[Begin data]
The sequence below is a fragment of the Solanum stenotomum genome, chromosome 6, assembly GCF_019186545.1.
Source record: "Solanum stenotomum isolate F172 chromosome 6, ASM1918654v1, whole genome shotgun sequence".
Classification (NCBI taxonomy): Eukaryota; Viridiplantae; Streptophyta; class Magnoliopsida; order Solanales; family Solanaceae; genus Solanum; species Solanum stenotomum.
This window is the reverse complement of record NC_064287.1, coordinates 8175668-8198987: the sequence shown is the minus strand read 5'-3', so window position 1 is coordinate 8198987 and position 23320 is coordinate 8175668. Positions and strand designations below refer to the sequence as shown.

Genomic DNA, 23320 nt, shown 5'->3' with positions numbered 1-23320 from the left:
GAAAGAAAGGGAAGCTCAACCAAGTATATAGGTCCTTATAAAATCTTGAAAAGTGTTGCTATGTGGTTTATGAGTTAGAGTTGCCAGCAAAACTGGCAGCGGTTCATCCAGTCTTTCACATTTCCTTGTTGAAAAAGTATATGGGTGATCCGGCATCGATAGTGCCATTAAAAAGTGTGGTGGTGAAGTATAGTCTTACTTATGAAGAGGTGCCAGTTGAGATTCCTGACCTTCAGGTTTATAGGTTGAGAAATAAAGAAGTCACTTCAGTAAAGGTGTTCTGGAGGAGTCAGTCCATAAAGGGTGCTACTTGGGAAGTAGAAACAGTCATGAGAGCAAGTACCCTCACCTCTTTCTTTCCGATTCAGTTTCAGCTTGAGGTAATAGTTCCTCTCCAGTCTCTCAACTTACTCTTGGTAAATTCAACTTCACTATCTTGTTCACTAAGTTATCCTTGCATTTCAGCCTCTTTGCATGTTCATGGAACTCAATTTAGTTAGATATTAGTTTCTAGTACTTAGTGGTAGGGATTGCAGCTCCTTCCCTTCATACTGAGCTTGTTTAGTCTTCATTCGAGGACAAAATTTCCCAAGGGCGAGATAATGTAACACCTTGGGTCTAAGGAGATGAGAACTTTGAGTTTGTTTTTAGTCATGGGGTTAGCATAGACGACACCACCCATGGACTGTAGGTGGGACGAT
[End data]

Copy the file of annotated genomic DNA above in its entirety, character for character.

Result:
The sequence below is a fragment of the Solanum stenotomum genome, chromosome 6, assembly GCF_019186545.1.
Source record: "Solanum stenotomum isolate F172 chromosome 6, ASM1918654v1, whole genome shotgun sequence".
Classification (NCBI taxonomy): Eukaryota; Viridiplantae; Streptophyta; class Magnoliopsida; order Solanales; family Solanaceae; genus Solanum; species Solanum stenotomum.
This window is the reverse complement of record NC_064287.1, coordinates 8175668-8198987: the sequence shown is the minus strand read 5'-3', so window position 1 is coordinate 8198987 and position 23320 is coordinate 8175668. Positions and strand designations below refer to the sequence as shown.

Genomic DNA, 23320 nt, shown 5'->3' with positions numbered 1-23320 from the left:
GAAAGAAAGGGAAGCTCAACCAAGTATATAGGTCCTTATAAAATCTTGAAAAGTGTTGCTATGTGGTTTATGAGTTAGAGTTGCCAGCAAAACTGGCAGCGGTTCATCCAGTCTTTCACATTTCCTTGTTGAAAAAGTATATGGGTGATCCGGCATCGATAGTGCCATTAAAAAGTGTGGTGGTGAAGTATAGTCTTACTTATGAAGAGGTGCCAGTTGAGATTCCTGACCTTCAGGTTTATAGGTTGAGAAATAAAGAAGTCACTTCAGTAAAGGTGTTCTGGAGGAGTCAGTCCATAAAGGGTGCTACTTGGGAAGTAGAAACAGTCATGAGAGCAAGTACCCTCACCTCTTTCTTTCCGATTCAGTTTCAGCTTGAGGTAATAGTTCCTCTCCAGTCTCTCAACTTACTCTTGGTAAATTCAACTTCACTATCTTGTTCACTAAGTTATCCTTGCATTTCAGCCTCTTTGCATGTTCATGGAACTCAATTTAGTTAGATATTAGTTTCTAGTACTTAGTGGTAGGGATTGCAGCTCCTTCCCTTCATACTGAGCTTGTTTAGTCTTCATTCGAGGACAAAATTTCCCAAGGGCGAGATAATGTAACACCTTGGGTCTAAGGAGATGAGAACTTTGAGTTTGTTTTTAGTCATGGGGTTAGCATAGACGACACCACCCATGGACTGTAGGTGGGACGAT